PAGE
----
July 21st, 2009


15.1 Miles

The two days off that I earned to be at Kearney seemed like a long time off.  I did a ton of things in those two days, well this morning, I was joined for the first six miles by the LDS youth group from Kearney.  I loaded up the cart to about 350# and let them have at it.  They did awesome!  I think that they should follow me all the way to the Salt Lake Valley.  You gotta love the energy of the youth.  Thanks guys and girls… I really appreciated the company and the six mile rest.

I was then met on the road by the reporter for the Kearney Hub, the local newspaper and so we should be in an article on Wednesday.  Also, the local ABC station did a piece that has aired the last couple of days.

I was really disappointed that I couldn’t satisfy my craving for a fried egg sandwich, because Kearney was a trading and purchasing point along the trail, I tried to work for, or barter for a fried egg sandwich, but no luck.  So as I was pulling my cart out West towards the edge of the city limits, I thought, there goes my chance to eat a sandwich that has some taste to it, and then I walked by an ear of corn on the side of the road.  I glanced at it but thought that it was some of this hybrid stuff that they grow around here and not edible sweet corn that is so good, and then about another 200 feet down the road was another ear of corn, so I picked it up and peeled back the husk and it was the wonderful, plump ear of sweet corn.  I started to eat it raw and you can’t imagine how good that corn was.  I ate the entire ear and headed back up the road and picked up the one in the driveway, peeled it and ate it with joy.  That taste was just what my body needed.  You couldn’t have bought a better piece of corn at the Farmers Market.  So enjoying the fruits of my newly found treasures, I started on my way out of town again and what did I find, 6 more ears of corn!  Hallaluah!  The Lord is dropping manna from Heaven on me and all I had to do was bend down and pick it up, but wait…. I am still in the Kearney city limits and I have the ability to still barter or trade for my egg sandwich that I never got, so I went to back to Shirley (my escort) and asked if she had all of the things to make my desired sandwich and she said that she did, so I traded my six ears of corn for two fried egg sandwiches with cheese and the whole enchilada.  Thank you Dear Lord for dropping those ears of corn into my path.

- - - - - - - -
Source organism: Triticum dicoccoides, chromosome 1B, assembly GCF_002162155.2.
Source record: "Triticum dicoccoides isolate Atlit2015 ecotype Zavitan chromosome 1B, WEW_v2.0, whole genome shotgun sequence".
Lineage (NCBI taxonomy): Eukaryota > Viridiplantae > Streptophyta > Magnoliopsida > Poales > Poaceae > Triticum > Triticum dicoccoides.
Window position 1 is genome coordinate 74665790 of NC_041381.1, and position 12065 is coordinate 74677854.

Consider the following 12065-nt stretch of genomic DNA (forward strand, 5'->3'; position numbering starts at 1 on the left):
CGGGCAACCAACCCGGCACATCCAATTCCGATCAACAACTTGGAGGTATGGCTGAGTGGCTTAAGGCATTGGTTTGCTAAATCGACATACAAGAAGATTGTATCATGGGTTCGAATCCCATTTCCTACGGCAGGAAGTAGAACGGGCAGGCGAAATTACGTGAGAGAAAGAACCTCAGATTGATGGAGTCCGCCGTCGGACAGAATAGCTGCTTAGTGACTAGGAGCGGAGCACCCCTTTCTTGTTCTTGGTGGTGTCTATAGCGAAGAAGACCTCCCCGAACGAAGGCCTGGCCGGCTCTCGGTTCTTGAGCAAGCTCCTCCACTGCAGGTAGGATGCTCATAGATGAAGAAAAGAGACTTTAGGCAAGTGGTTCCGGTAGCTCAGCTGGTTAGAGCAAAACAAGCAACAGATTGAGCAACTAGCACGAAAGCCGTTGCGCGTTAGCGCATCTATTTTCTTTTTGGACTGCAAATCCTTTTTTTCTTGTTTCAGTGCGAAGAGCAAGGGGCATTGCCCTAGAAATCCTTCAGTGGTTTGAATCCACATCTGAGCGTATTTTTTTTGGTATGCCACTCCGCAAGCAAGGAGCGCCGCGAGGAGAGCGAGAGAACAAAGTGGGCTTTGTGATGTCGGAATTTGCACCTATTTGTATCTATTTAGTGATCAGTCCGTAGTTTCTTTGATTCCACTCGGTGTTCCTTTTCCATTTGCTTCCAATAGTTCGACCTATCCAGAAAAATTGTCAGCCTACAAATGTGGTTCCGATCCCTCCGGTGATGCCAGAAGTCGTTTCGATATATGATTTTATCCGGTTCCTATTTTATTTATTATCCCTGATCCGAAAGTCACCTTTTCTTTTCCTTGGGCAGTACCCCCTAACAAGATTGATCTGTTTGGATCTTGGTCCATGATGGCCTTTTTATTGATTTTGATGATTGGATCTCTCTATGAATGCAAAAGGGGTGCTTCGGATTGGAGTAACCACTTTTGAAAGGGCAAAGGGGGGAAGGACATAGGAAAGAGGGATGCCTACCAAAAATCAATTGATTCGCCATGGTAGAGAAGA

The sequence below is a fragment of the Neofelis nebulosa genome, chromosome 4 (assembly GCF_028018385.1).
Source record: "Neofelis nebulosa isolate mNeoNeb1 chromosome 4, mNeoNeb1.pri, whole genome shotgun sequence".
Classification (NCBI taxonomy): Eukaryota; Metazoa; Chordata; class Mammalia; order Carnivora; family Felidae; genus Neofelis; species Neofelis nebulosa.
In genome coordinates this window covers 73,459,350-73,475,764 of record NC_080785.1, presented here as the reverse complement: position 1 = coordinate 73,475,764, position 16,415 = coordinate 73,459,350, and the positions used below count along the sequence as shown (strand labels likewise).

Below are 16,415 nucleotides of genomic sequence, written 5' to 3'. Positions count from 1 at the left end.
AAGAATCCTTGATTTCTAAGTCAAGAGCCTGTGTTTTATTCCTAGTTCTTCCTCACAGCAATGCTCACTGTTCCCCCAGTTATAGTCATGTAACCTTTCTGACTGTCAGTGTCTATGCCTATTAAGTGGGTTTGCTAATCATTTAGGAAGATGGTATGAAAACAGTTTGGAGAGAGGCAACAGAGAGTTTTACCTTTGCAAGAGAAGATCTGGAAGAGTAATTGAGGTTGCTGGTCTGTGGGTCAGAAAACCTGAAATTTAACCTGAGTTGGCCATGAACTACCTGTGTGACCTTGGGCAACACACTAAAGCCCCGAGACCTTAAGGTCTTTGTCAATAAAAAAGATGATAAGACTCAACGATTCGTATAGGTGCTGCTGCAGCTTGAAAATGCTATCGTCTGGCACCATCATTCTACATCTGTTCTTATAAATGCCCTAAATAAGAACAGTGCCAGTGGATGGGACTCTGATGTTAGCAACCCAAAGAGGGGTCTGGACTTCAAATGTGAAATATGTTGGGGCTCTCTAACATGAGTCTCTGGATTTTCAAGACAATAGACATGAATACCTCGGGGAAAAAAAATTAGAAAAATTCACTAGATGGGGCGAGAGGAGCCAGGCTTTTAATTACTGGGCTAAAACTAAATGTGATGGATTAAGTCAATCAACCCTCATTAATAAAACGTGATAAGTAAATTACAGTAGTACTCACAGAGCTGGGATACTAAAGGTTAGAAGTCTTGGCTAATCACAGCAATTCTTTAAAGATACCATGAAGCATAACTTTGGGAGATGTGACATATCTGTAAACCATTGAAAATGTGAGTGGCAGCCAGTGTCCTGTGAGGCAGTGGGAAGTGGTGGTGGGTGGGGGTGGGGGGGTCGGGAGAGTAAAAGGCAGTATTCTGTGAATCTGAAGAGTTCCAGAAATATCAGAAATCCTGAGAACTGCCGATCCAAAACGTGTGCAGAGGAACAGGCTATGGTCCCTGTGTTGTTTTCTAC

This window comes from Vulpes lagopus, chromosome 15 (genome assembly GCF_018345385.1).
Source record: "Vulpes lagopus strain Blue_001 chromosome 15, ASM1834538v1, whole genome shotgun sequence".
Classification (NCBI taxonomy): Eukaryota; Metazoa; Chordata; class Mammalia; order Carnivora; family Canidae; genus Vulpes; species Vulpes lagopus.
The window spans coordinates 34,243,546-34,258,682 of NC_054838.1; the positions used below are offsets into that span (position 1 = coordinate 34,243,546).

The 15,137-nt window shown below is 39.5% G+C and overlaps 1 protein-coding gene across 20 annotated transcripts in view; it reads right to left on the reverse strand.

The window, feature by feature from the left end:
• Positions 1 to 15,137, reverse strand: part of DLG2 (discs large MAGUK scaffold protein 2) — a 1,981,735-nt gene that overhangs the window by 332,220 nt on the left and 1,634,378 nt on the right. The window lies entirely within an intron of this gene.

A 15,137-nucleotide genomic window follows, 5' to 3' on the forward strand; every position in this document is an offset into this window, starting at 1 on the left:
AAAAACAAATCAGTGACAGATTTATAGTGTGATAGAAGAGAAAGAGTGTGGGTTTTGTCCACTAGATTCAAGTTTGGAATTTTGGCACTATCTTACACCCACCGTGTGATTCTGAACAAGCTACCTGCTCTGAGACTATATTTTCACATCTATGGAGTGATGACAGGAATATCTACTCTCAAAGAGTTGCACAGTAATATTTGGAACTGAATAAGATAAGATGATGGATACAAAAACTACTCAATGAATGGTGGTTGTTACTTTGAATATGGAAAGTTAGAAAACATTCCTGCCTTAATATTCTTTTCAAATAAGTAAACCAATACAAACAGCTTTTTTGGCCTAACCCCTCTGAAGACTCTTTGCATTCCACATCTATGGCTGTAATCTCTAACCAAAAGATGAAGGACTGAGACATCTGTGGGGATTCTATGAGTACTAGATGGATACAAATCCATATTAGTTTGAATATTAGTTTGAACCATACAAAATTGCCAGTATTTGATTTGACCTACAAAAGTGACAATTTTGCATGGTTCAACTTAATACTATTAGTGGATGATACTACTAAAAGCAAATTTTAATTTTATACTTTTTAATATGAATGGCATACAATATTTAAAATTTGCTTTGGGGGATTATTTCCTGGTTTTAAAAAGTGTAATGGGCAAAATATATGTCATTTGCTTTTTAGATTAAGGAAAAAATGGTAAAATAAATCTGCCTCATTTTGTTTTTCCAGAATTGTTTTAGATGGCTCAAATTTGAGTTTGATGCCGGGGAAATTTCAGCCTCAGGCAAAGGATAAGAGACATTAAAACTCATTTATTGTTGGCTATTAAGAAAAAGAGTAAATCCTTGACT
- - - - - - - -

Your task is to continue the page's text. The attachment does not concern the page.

Now the night before, Bill Rasmussen, whom I can’t thank enough for his kindness and generosity, took me fishing in the local pond and he caught two Bass and a Catfish.  He donated the catch to my ever shrinking waistline and so I cooked those up on Tuesday night, since they needed to be cooked sooner than later and I ate all three in one sitting.  Great fish!  Thanks Bill.So upon arriving in Elm Creek, we met Bill again and used his second home to set up camp.  See, I told you he was just the best.  I met the neighbors because I cause a commotion wherever I go and she was a 4th grade teacher and so we made a short video of me, “the pioneer”, for her class when they resume.  It was fun to talk to her future class, but I had mentioned in conversation that I was planning on eating some Rattlesnake somewhere in the WY future and her husband said that they have an old timer by the name of Wayne Simmerman who is famous in these parts for his Rattlesnakes.  He has been exhibiting and collecting all of his life, so after a quick phone call we were headed to the Rattlesnake farm to learn more about this fearsome snake.  Now you have to know that I am not a snake person in the slightest, so when we entered his shed with 19 snakes (in boxes and cages), I was nervous to say the least and the big 4 and 5 foot Diamond Backs that he caught in Oklahoma started to rattle.  They were huge!  And then he started teaching me about the different characteristics of the snakes, what to do if you get bit, how to prepare and cook one, and especially what to do if one crawls into my canvas tent at night.  For the first time in my life I held a number of his non-poisonous snakes and got a whole new respect for the species.  It was one of the more interesting afternoons that I have spent in a long time… but I’m still nervous.

And lastly, as with every other night along this stretch of road and for a long time to come, I have been getting no sleep because you are camped in these little towns that have 300-500 people in them and they sit right next to the railroad tracks and the trains are required to blow their whistles all the way through town.  I might as well be sleeping on the train tracks.  Plus, it has been cold the last couple of    nights.  I have been sleeping in my clothes to try and stay warmer, but I’m still cold.  With one blanket under me and one over, there isn’t much there when you are looking for warmth.  I keep repositioning Bessie (my Jack Russell) to try and stay warm, but my bones hurt from laying on the ground and so I have to turn over every hour or so… add all of that up and it makes for a miserable night…